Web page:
[34] On the 1st January 2011 Local Health Districts (LHD) replaced Area Health Services (AHS) as the NSW Health geographic area. See Appendix Maps of NSW geographical areas used in reporting.
[35] Note that this figure is likely to underestimate the true incidence, since location was only identified in about half of all serious injury hospitalisation cases
[36] During the 2009–2010 period the activity was unspecified for 3.85 per cent of the cases.
[37] The NSW Department of Health uses five groupings (quintiles) of socioeconomic disadvantage. The least disadvantaged areas are in the first quintile and the most disadvantaged areas are in the fifth quintile.
[38] The NSW Department of Health uses five groupings (quintiles) of socioeconomic disadvantage. The least disadvantaged areas are in the first quintile and the most disadvantaged areas are in the fifth quintile.
[39] On the 1st January 2011 Local Health Districts (LHD) replaced Area Health Services (AHS) as the NSW Health geographic area. See Appendix Maps of NSW geographical areas used in reporting.
[40] Note that this figure is likely to underestimate the true incidence, since location was only identified in about half of all serious injury hospitalisation cases.
[41]During the 2009-2010 period the activity was unspecified for 50.0 per cent of the cases.
[42] The NSW Department of Health uses five groupings (quintiles): the least disadvantaged areas are in the first group and the most disadvantaged areas are in the fifth group.
[43] This category includes pavements and cycleways.
[44] Note that this figure is likely to underestimate the true incidence, since location was only identified in about half of all serious injury hospitalisation cases
[45] The NSW Department of Health uses five groupings (quintiles) of socioeconomic disadvantage. The least disadvantaged areas are in the first quintile and the most disadvantaged areas are in the fifth quintile.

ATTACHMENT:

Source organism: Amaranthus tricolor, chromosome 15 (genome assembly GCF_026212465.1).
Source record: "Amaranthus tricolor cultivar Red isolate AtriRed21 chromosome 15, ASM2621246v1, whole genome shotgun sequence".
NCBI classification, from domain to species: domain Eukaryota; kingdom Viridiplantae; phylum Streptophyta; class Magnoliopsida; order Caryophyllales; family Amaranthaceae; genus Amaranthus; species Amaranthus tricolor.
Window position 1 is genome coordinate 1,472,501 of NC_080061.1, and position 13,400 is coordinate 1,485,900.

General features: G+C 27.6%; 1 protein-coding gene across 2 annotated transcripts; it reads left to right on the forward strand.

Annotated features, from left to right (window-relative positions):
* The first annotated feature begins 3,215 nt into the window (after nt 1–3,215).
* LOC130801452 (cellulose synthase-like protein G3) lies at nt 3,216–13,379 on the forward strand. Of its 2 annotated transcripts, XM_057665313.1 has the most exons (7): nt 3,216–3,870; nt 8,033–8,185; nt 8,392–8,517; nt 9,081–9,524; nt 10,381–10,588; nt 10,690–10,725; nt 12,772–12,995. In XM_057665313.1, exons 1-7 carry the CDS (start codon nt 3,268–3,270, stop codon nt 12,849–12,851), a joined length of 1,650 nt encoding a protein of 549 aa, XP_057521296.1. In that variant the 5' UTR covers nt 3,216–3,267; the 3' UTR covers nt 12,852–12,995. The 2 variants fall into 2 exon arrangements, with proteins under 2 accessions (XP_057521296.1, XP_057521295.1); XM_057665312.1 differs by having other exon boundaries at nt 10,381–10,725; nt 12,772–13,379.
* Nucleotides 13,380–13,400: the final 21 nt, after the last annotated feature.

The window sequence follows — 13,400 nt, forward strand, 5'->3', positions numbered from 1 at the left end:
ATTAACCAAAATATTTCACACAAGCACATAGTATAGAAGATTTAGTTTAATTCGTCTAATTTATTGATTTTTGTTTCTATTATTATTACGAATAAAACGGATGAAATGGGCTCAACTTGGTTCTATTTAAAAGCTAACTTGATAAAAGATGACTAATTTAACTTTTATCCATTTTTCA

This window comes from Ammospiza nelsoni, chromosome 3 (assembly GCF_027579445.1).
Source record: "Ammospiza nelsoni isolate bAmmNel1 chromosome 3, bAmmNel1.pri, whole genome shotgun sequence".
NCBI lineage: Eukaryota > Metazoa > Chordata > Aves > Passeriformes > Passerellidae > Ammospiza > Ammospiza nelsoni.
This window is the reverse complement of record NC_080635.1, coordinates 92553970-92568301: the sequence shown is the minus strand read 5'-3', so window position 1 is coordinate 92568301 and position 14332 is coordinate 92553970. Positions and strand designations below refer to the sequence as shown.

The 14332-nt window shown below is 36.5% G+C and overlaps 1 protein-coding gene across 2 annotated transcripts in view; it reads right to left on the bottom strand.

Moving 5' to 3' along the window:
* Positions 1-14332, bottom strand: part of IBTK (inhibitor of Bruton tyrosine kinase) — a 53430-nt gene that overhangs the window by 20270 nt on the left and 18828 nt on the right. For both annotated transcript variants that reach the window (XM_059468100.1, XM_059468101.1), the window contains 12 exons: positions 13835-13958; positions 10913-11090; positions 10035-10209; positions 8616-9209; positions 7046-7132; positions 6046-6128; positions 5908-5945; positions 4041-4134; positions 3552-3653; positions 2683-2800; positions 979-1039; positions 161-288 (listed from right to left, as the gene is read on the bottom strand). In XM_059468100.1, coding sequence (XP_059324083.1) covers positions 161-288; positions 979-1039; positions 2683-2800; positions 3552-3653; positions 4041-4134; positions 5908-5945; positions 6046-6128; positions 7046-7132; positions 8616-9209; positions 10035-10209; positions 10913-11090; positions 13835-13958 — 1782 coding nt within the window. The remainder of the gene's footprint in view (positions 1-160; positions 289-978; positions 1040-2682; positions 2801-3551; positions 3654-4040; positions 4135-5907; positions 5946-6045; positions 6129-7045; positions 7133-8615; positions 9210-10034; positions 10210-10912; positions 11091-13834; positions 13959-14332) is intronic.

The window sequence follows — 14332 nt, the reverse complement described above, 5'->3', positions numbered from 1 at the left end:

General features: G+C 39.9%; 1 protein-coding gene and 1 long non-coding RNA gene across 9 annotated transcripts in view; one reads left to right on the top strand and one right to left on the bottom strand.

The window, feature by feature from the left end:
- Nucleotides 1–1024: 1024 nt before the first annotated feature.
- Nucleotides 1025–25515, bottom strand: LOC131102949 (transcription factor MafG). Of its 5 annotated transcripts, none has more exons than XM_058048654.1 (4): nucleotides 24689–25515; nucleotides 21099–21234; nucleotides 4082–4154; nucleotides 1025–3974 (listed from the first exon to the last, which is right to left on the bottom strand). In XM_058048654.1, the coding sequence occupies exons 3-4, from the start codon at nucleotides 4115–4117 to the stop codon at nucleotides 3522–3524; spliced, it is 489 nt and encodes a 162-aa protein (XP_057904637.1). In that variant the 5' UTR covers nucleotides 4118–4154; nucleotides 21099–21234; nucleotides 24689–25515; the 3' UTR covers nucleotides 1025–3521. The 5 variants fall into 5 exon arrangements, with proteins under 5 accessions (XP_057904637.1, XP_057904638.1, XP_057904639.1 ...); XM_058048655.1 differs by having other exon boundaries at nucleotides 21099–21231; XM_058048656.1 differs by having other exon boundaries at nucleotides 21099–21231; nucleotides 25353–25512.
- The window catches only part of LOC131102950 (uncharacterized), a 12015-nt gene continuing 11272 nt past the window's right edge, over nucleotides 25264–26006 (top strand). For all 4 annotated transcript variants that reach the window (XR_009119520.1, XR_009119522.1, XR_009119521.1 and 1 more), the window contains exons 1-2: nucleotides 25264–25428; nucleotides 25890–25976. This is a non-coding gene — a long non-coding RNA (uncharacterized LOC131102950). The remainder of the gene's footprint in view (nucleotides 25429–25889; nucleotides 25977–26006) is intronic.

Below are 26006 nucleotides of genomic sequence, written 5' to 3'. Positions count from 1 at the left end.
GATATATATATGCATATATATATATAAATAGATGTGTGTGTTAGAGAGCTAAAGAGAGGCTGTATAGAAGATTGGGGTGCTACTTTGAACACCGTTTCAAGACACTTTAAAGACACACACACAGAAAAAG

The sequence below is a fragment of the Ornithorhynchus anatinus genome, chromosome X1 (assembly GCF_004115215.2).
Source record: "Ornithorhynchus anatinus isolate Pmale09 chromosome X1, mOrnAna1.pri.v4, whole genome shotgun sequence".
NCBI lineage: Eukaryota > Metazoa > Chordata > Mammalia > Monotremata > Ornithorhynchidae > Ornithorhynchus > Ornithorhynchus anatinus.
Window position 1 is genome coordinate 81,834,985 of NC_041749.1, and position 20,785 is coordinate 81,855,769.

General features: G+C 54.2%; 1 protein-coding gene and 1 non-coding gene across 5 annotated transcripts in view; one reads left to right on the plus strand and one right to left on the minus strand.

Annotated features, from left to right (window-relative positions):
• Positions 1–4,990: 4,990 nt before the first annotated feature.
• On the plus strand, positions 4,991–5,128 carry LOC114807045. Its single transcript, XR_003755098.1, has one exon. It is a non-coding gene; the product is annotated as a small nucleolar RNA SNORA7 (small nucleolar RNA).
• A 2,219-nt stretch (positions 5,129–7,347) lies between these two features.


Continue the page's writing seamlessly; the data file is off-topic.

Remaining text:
[46] A child was determined to be injured in a natural environment where the place of occurrence was recorded as an area of still water, stream of water, large area of water, beach, forest, desert, or other specified countryside  (ICD-10AM codes Y92.80 to Y92.86 inclusive).
[47] Note that around half of all serious injury cases were recorded with an unspecified or missing place of occurrence. This figure is therefore likely to underestimate the true incidence of serious injuries that occurred in the natural environment.
[48] During the period 2009-2010 the activity was unspecified for 42.6 per cent of the cases.
[49] Note that this figure is likely to underestimate the true incidence, since location was only identified in about half of all serious injury hospitalisation cases
[50] During the 20092010 period the activity was unspecified for 58.7 per cent of the cases.
[51] The NSW Department of Health uses five groupings (quintiles) of socioeconomic disadvantage. The least disadvantaged areas are in the first quintile and the most disadvantaged areas are in the fifth quintile.
[52] Note that this figure is likely to underestimate the true incidence, since location was only identified in about half of all serious injury hospitalisation cases.
[53] Industry was unspecified for 60.4 per cent of the cases.
[54] The NSW Department of Health uses five groupings (quintiles) of socioeconomic disadvantage. The least disadvantaged areas are in the first quintile and the most disadvantaged areas are in the fifth quintile.
[55] Deaths of children aged 0-17 years in NSW
[56] IRR = 0.574*** 90% CI: 0.444 – 0.742
[57] IRR = 0.531*** 90% CI: 0.398 –0.708
[58] IRR = 0.605** 90% CI: 0.442 – 0.828
[59] IRR = 0.872 90% CI: 0.731 – 1.039
[60] Deaths of children aged 0-17 years in NSW
[61] IRR = 0. 529** 90% CI: 0.360 – 0.777